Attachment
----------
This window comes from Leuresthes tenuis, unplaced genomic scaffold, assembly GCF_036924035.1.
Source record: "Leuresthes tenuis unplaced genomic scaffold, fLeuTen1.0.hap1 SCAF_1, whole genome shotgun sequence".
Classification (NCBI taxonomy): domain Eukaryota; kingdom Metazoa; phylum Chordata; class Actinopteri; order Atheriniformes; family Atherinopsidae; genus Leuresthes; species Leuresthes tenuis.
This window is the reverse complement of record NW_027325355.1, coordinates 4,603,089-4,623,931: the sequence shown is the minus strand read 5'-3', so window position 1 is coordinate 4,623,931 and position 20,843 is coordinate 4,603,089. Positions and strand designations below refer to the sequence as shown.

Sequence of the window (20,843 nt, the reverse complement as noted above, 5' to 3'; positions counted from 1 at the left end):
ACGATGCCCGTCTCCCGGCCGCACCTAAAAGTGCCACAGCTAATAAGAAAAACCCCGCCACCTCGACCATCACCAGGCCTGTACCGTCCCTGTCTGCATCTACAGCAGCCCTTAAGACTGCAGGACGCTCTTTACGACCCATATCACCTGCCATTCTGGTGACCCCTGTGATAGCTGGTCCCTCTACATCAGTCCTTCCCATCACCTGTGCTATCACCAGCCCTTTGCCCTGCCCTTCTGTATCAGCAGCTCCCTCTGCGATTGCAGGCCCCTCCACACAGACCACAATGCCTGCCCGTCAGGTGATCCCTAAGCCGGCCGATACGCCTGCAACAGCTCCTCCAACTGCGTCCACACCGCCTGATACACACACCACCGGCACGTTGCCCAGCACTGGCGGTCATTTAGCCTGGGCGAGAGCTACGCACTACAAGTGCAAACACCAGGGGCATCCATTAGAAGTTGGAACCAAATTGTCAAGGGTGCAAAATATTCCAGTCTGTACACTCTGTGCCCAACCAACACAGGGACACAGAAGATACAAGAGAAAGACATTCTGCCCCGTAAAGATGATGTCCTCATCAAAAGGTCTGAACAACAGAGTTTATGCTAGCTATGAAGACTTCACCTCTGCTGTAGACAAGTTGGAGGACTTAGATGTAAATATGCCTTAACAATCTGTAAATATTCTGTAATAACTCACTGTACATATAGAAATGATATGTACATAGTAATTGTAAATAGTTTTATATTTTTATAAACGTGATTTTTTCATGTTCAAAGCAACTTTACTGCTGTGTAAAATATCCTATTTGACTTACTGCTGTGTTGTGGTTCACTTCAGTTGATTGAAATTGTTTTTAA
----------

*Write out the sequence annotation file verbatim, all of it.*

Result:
This window comes from Leuresthes tenuis, unplaced genomic scaffold, assembly GCF_036924035.1.
Source record: "Leuresthes tenuis unplaced genomic scaffold, fLeuTen1.0.hap1 SCAF_1, whole genome shotgun sequence".
Classification (NCBI taxonomy): domain Eukaryota; kingdom Metazoa; phylum Chordata; class Actinopteri; order Atheriniformes; family Atherinopsidae; genus Leuresthes; species Leuresthes tenuis.
This window is the reverse complement of record NW_027325355.1, coordinates 4,603,089-4,623,931: the sequence shown is the minus strand read 5'-3', so window position 1 is coordinate 4,623,931 and position 20,843 is coordinate 4,603,089. Positions and strand designations below refer to the sequence as shown.

Sequence of the window (20,843 nt, the reverse complement as noted above, 5' to 3'; positions counted from 1 at the left end):
ACGATGCCCGTCTCCCGGCCGCACCTAAAAGTGCCACAGCTAATAAGAAAAACCCCGCCACCTCGACCATCACCAGGCCTGTACCGTCCCTGTCTGCATCTACAGCAGCCCTTAAGACTGCAGGACGCTCTTTACGACCCATATCACCTGCCATTCTGGTGACCCCTGTGATAGCTGGTCCCTCTACATCAGTCCTTCCCATCACCTGTGCTATCACCAGCCCTTTGCCCTGCCCTTCTGTATCAGCAGCTCCCTCTGCGATTGCAGGCCCCTCCACACAGACCACAATGCCTGCCCGTCAGGTGATCCCTAAGCCGGCCGATACGCCTGCAACAGCTCCTCCAACTGCGTCCACACCGCCTGATACACACACCACCGGCACGTTGCCCAGCACTGGCGGTCATTTAGCCTGGGCGAGAGCTACGCACTACAAGTGCAAACACCAGGGGCATCCATTAGAAGTTGGAACCAAATTGTCAAGGGTGCAAAATATTCCAGTCTGTACACTCTGTGCCCAACCAACACAGGGACACAGAAGATACAAGAGAAAGACATTCTGCCCCGTAAAGATGATGTCCTCATCAAAAGGTCTGAACAACAGAGTTTATGCTAGCTATGAAGACTTCACCTCTGCTGTAGACAAGTTGGAGGACTTAGATGTAAATATGCCTTAACAATCTGTAAATATTCTGTAATAACTCACTGTACATATAGAAATGATATGTACATAGTAATTGTAAATAGTTTTATATTTTTATAAACGTGATTTTTTCATGTTCAAAGCAACTTTACTGCTGTGTAAAATATCCTATTTGACTTACTGCTGTGTTGTGGTTCACTTCAGTTGATTGAAATTGTTTTTAA